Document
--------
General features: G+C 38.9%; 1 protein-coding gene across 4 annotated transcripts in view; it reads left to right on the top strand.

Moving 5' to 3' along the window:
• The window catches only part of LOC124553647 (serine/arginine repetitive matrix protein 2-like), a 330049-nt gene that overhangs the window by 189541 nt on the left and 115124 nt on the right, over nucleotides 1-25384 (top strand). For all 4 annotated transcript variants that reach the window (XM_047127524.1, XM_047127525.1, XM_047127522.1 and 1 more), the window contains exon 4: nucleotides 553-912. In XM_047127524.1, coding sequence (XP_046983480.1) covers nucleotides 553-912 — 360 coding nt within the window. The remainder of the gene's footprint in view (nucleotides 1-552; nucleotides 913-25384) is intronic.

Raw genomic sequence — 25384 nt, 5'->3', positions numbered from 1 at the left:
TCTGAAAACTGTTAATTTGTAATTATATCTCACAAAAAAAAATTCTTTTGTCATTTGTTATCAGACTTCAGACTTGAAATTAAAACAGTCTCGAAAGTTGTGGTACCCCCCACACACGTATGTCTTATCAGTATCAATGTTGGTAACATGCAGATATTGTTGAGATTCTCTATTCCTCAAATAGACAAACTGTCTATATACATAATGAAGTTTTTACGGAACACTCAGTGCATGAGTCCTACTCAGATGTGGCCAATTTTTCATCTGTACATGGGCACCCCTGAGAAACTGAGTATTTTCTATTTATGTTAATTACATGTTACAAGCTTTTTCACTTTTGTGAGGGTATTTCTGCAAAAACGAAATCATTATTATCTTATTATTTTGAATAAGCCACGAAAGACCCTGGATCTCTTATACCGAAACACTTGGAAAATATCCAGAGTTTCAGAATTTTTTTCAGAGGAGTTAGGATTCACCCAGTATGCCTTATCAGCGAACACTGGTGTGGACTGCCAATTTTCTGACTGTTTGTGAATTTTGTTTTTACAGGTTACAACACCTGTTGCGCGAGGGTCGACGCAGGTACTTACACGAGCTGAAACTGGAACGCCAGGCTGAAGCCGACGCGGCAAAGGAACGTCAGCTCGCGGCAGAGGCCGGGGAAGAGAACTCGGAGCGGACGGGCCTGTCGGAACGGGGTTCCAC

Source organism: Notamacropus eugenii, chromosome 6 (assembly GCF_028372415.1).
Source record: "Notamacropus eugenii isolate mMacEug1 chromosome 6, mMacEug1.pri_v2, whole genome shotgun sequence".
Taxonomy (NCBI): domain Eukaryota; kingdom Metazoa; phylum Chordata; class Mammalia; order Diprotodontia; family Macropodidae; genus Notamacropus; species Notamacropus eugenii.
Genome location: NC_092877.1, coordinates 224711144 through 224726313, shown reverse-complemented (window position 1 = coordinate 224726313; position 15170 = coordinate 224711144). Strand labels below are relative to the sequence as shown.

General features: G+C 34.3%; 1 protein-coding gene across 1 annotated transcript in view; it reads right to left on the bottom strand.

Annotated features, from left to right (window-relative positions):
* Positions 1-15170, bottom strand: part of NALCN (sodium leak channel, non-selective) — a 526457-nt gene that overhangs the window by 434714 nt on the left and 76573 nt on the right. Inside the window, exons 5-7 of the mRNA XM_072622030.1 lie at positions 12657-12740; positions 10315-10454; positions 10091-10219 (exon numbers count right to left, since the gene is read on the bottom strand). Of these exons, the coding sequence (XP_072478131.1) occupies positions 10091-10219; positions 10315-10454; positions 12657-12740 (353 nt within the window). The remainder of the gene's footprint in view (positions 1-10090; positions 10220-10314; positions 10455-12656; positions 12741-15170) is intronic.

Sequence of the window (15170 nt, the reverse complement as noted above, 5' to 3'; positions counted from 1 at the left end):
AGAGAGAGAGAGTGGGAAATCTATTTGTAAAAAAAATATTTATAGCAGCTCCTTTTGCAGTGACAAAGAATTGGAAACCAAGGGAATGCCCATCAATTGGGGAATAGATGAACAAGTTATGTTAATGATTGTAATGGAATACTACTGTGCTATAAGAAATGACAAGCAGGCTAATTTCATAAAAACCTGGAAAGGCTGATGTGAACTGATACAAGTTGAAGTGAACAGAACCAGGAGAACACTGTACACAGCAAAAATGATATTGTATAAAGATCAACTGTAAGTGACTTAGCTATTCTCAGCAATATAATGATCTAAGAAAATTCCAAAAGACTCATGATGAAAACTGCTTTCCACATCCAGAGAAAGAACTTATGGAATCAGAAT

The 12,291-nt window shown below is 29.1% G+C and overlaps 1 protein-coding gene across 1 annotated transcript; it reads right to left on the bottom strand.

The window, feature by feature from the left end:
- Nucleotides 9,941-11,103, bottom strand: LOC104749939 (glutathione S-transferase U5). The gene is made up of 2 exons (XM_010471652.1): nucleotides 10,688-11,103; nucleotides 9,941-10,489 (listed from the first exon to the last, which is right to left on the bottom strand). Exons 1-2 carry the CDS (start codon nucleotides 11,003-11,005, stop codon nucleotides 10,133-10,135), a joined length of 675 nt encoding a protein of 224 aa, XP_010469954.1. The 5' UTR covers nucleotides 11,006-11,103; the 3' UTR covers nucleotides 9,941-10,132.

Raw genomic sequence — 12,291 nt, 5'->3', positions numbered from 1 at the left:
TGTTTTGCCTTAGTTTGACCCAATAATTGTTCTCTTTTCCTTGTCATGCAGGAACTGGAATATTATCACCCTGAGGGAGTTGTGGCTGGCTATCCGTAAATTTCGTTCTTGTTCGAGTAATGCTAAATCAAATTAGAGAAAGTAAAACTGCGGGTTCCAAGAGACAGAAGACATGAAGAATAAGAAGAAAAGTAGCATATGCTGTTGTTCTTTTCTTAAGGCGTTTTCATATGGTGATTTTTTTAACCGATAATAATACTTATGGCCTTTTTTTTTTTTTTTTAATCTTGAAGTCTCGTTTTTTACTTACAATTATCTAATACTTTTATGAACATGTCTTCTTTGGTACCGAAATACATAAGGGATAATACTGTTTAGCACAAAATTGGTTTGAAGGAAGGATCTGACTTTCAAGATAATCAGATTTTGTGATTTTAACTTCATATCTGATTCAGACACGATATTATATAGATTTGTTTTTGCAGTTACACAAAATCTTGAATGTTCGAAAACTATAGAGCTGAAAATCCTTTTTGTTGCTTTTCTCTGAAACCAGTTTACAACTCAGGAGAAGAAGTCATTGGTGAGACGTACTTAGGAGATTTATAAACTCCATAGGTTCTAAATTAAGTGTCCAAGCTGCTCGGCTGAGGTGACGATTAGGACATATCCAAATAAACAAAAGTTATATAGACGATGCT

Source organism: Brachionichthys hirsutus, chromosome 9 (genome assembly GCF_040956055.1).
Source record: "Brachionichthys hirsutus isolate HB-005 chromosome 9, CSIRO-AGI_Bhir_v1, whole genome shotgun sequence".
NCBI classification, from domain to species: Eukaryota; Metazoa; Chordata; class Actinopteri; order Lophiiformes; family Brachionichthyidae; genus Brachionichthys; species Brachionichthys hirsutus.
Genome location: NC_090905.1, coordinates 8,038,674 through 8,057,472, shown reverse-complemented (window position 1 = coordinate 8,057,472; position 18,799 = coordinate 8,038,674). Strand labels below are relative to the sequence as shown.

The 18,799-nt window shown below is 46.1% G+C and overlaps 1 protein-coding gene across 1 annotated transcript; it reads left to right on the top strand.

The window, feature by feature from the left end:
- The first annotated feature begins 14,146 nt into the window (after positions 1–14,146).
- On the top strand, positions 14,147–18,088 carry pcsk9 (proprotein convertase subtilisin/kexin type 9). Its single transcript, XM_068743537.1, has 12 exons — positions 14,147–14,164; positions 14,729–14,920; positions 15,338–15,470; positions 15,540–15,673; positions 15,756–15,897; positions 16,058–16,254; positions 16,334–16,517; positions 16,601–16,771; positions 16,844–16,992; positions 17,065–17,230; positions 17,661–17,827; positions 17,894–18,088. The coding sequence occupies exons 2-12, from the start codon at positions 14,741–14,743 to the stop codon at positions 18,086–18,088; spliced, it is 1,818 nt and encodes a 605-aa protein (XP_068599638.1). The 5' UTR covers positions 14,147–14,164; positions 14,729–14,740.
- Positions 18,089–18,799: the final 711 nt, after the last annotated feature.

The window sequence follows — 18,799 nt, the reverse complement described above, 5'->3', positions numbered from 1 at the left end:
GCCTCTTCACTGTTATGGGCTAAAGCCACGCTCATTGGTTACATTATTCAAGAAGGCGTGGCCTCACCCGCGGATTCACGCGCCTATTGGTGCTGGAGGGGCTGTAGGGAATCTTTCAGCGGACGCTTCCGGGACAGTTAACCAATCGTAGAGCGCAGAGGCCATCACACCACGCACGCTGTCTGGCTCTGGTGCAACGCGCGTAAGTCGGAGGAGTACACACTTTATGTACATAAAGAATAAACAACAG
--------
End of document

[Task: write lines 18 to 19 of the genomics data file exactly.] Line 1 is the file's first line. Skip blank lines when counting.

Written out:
Raw genomic sequence — 12,291 nt, 5'->3', positions numbered from 1 at the left:
TGTTTTGCCTTAGTTTGACCCAATAATTGTTCTCTTTTCCTTGTCATGCAGGAACTGGAATATTATCACCCTGAGGGAGTTGTGGCTGGCTATCCGTAAATTTCGTTCTTGTTCGAGTAATGCTAAATCAAATTAGAGAAAGTAAAACTGCGGGTTCCAAGAGACAGAAGACATGAAGAATAAGAAGAAAAGTAGCATATGCTGTTGTTCTTTTCTTAAGGCGTTTTCATATGGTGATTTTTTTAACCGATAATAATACTTATGGCCTTTTTTTTTTTTTTTTAATCTTGAAGTCTCGTTTTTTACTTACAATTATCTAATACTTTTATGAACATGTCTTCTTTGGTACCGAAATACATAAGGGATAATACTGTTTAGCACAAAATTGGTTTGAAGGAAGGATCTGACTTTCAAGATAATCAGATTTTGTGATTTTAACTTCATATCTGATTCAGACACGATATTATATAGATTTGTTTTTGCAGTTACACAAAATCTTGAATGTTCGAAAACTATAGAGCTGAAAATCCTTTTTGTTGCTTTTCTCTGAAACCAGTTTACAACTCAGGAGAAGAAGTCATTGGTGAGACGTACTTAGGAGATTTATAAACTCCATAGGTTCTAAATTAAGTGTCCAAGCTGCTCGGCTGAGGTGACGATTAGGACATATCCAAATAAACAAAAGTTATATAGACGATGCT